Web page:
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close this book Development in practice: Toward Gender Equality
close this folder Chapter two
View the document Gender Inequalities Hamper Growth
View the document Household and Intrahousehold Resource Allocation
View the document Linkages between Education Health, and Nutritious
View the document Household and Labor Market Linkages
View the document Formal Sector Employment
View the document Informal Sector
View the document Access to Financial Markets
View the document Access to Lund and Property
View the document Access to Extension Services
View the document Conclusion

Informal Sector

One difficulty analysts face in interpreting trends in women's labor force participation and employment in developing economies is the large number of women engaged in informal sector activities, many of which overlap with subsistence - orientated household or community-based activities. Informal sector employment in most developing countries. whether in microentreprises or in casual work, is an important source of livelihood for women and their households.

The L competitiveness of women's informal sector activities is constrained by women's limited mobility and lack of access to financial and public sectors.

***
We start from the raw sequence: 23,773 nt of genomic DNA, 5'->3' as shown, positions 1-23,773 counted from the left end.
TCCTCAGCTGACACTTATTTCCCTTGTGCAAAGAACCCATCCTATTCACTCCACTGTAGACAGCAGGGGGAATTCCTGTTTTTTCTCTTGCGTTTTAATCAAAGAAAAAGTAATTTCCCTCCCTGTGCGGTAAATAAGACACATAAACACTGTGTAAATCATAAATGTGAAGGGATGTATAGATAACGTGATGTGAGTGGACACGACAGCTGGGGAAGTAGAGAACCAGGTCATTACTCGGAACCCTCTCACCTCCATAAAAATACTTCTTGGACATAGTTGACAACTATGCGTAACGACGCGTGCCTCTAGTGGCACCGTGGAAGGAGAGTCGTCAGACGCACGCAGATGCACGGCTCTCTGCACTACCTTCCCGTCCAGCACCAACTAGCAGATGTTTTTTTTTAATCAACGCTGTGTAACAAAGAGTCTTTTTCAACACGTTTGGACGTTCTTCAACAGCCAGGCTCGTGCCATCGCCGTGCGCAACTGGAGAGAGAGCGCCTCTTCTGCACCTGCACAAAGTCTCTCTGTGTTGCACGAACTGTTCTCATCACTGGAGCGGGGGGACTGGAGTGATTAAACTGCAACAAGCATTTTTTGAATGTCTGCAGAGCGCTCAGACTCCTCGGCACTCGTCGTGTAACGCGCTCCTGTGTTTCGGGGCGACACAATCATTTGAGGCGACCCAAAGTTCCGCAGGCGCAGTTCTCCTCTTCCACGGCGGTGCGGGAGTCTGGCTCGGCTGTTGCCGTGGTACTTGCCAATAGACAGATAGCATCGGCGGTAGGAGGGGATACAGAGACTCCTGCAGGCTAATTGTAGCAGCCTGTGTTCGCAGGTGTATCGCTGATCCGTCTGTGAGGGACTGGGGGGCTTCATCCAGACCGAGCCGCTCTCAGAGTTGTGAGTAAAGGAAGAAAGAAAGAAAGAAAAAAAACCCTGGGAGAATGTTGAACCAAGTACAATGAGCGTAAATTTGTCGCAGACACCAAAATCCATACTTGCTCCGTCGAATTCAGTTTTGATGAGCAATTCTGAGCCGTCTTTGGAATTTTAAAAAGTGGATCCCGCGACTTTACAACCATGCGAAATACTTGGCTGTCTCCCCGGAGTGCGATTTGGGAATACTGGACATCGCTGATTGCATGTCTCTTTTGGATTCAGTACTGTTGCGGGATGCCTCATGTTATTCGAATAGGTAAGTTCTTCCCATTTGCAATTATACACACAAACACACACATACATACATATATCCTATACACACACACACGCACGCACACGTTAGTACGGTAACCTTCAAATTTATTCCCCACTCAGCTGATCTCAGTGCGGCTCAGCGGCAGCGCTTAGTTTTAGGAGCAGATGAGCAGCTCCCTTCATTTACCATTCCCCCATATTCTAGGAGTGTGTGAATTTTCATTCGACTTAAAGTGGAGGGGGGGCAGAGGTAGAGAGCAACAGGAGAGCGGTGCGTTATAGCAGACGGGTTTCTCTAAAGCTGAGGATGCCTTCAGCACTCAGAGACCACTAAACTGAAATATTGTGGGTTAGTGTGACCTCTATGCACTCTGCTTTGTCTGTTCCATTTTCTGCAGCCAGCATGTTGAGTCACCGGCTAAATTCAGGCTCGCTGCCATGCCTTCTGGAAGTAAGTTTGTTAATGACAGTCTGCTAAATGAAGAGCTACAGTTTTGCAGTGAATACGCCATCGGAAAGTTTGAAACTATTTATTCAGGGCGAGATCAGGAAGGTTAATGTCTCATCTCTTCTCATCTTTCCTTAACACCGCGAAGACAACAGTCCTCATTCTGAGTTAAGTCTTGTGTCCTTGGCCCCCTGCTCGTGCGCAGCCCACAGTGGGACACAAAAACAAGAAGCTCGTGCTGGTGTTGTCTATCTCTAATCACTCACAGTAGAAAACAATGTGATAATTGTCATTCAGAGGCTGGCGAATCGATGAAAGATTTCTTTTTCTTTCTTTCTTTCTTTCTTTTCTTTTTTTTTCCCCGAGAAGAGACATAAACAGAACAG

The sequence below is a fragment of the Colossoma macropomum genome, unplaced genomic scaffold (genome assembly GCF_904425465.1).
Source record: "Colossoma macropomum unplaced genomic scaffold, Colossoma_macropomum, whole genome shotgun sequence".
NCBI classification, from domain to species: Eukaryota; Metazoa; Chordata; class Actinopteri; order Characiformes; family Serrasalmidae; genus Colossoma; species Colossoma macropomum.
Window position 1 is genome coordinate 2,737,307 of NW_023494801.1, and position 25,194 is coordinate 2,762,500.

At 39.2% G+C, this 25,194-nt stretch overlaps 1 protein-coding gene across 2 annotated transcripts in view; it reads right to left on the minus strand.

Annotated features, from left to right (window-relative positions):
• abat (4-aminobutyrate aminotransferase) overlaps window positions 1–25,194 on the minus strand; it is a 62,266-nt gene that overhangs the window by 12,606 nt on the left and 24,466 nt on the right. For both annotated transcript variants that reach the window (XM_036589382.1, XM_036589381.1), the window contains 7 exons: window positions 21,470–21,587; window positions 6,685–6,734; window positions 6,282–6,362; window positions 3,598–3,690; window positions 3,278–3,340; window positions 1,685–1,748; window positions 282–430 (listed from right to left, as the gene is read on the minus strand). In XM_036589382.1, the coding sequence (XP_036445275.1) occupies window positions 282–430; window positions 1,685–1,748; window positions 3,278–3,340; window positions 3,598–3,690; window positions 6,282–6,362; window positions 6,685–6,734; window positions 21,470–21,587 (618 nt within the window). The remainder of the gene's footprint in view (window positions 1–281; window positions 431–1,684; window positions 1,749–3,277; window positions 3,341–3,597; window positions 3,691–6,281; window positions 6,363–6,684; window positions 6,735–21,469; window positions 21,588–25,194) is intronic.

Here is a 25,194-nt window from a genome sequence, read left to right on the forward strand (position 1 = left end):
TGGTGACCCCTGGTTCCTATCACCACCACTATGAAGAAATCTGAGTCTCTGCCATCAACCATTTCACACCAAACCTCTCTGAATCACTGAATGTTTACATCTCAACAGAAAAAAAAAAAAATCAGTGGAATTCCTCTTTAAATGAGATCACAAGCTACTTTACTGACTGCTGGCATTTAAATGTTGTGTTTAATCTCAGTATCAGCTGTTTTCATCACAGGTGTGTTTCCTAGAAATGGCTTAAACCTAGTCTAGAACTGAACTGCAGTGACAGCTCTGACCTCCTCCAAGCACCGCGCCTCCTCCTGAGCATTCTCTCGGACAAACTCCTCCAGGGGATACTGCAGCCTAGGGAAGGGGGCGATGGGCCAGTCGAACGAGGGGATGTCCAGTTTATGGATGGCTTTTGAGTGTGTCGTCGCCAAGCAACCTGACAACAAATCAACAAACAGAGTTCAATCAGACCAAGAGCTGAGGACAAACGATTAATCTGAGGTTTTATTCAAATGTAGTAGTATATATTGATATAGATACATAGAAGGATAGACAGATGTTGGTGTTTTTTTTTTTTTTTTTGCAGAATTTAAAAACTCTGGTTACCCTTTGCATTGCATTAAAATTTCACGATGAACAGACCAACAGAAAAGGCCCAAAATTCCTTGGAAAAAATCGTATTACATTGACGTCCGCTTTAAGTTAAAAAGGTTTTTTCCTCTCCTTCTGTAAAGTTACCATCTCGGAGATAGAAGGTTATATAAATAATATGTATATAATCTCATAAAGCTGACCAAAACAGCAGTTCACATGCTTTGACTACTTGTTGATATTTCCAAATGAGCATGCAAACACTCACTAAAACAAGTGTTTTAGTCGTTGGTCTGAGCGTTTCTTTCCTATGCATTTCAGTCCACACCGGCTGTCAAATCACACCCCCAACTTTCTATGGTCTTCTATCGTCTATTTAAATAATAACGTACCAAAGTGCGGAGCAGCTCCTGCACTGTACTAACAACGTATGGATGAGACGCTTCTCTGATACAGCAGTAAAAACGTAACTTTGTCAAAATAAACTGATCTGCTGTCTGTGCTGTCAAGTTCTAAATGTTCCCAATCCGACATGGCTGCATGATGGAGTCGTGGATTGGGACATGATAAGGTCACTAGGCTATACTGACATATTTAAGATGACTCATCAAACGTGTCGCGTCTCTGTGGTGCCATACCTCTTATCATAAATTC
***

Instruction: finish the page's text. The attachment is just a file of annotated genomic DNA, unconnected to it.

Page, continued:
A recent study in Mexico estimates that 41 percent of the work force in Mexico's major-cities is employed in the informal sector (World Bank 1995c). Data from a 1989 survey show that 60 percent of men working in the sector are salaried workers' compared with only 18 percent of women. By contrast. 80 percent of women working in the sector are unpaid family members, as against 27 percent of men. By far the most common activity in the informal sector is commerce (fixed-location or itinerant), followed by repair works food preparation. and sales, and small-scale manufacturing. The sectoral distribution of informal employment reflects the hey role informal workers play in supplying goods and services to low-income consumers. Women tend to be concentrated in commerce and men in services and manufacturing, although the percentage differences are relatively small. Two generalizations can be made on the basis of this study: informal sector workers earn less than workers in large firms and women earn less than men.

Another recent study of tour communities in Lusaka. Guayaquil (Ecuador), Metro Manila, and Budapest shows that informal sector activities ate especially important for during periods of economic reform Although the numbers both of men and of women in the labor force tend to increase during these times women rely more on the informal sector than men clot The competitiveness of women’s informal sector activities is informal by women's limited mobility and lack of access to financial and public services. Women also tend to specialize in non traded goods and services that show relatively low average returns to labor. Across the tour cities in the study, women earn between 46 and 68 percent of men's wages (Moser 1994)